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Good EIDL news continues – $500,000 is new loan limit

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The U.S. Small Business Administration has increased the maximum eligible amounts for the Economic Injury Disaster Loans (EIDLs). The change comes less than two weeks after the administration announced that it was extending deferment periods for all its disaster loans, including the COVID-19 Economic Injury Disaster Loan Program. Loan recipients can now access up to $500,000 for up to 24 months of economic injury – up from a maximum of $150,000 for six months of economic injury. The changes take effect April 6.

Already applied?

The administration says you have not missed out on this increase if you already received a smaller loan. According to an update posted last week on its website, businesses that received a loan subject to current loan limits do not need to submit a request for an increase at this time. The “SBA will reach out directly via email closer to the April 6, 2021, implementation date to provide more details about how businesses can request an increase.” The administration also says that applicants have up to two years after the date of the loan promissory note to request additional funds and may continue to do so after the application deadline of Dec. 31, 2021.

Why is the increase so large?

According to the administration, the change was necessary to maintain the goal of the program while adjusting to the length of the pandemic. “More than 3.7 million businesses employing more than 20 million people have found financial relief through SBA’s Economic Injury Disaster Loans,” said SBA Administrator Isabella Casillas Guzman. “However, the pandemic has lasted longer than expected, and they need larger loans. Many have called on SBA to remove the $150,000 cap.”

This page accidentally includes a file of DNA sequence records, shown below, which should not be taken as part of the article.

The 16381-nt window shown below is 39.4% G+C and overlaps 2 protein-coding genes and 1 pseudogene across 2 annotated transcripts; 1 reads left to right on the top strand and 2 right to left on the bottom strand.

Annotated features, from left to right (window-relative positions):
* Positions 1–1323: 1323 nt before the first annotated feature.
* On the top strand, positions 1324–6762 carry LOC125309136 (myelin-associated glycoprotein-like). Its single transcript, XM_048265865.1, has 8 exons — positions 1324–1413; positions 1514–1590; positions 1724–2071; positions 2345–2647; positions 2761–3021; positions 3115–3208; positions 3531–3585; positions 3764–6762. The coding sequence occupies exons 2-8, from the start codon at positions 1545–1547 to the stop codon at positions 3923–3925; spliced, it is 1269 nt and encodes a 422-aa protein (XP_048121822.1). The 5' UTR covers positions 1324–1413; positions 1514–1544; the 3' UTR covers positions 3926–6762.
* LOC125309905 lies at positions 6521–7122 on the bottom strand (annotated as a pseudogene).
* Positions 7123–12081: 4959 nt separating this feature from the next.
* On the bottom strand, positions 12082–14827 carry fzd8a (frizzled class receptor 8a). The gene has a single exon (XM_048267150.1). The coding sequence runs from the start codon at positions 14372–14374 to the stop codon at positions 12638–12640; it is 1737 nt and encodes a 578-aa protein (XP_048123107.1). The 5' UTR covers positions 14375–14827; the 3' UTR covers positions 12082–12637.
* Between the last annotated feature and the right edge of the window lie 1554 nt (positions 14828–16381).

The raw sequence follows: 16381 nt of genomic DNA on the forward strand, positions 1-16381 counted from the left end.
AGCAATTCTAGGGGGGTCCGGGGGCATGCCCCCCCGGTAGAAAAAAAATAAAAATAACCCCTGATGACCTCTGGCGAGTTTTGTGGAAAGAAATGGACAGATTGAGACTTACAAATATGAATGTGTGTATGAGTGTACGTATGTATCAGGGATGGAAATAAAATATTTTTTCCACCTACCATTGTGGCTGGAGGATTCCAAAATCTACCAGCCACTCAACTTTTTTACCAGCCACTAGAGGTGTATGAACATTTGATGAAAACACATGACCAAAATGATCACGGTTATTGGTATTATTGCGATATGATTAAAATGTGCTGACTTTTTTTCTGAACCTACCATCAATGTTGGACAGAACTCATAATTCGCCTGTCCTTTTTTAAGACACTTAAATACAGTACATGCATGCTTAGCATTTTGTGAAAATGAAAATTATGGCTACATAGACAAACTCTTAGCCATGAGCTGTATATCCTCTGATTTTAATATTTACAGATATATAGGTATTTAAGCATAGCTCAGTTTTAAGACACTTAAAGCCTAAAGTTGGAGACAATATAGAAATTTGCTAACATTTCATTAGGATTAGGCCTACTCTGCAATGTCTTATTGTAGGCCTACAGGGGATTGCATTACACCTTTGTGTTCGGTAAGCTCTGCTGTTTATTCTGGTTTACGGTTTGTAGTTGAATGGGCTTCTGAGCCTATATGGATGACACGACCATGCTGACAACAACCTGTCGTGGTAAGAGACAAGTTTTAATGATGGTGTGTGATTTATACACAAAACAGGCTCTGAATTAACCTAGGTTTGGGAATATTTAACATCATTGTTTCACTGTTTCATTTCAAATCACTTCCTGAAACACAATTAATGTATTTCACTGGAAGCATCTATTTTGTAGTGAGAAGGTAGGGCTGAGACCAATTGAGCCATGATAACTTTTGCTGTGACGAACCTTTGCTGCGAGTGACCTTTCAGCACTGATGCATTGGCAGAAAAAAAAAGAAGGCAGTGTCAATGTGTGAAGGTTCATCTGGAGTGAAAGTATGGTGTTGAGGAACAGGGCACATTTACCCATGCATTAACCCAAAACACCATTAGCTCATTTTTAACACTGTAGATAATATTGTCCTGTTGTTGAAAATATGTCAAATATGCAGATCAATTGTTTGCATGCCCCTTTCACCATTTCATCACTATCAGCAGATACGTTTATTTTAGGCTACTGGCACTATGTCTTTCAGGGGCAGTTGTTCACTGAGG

The significant change of more than triple the previous amount available is connected with the amount of time that businesses have been under economic duress. The loans are calculated by determining an economic injury dollar amount, then multiplying the amount by the applicant’s Length of Disaster Declaration’ to determine the total loan amount. A business with an economic injury of $25,000 could receive that amount multiplied by only six months before reaching the limit. As most hospitality business owners can attest to, their economic injury did not significantly improve after six months. The administration recognized this, and raised the maximum eligible amount, at the same time extending the period for which applicants can claim economic injury. If a business experiences economic injury greater than the dollar amount initially established, the borrower is able to request an increase in the loan later.

Who is eligible?

The extension does not come along with any changes to eligibility requirements for applicants. Most small businesses with 500 or fewer employees are eligible, and the terms of the loan are still the same. The maturity date is 30 years for all loans and after the extension announced in March, recipients may defer their first payment 18 months from the date of the note for loans made in 2021 and 24 months from the date of the note for loans made in 2020. The interest rates remain fixed at 3.75% for businesses and 2.75% for nonprofits. Applicants who are approved for a loan after April 6 are still able to defer payment, but interest continues to accrue. It is important to note that while there is a deferment period, unlike the Payment Protection Program, these loans are not forgivable.

Haven’t applied yet?

You still have time! The administration is still accepting applications, and The Washington Hospitality Association has more information on the application process and the deferment period here on our Coronavirus Resource Hub. You can also view the application here.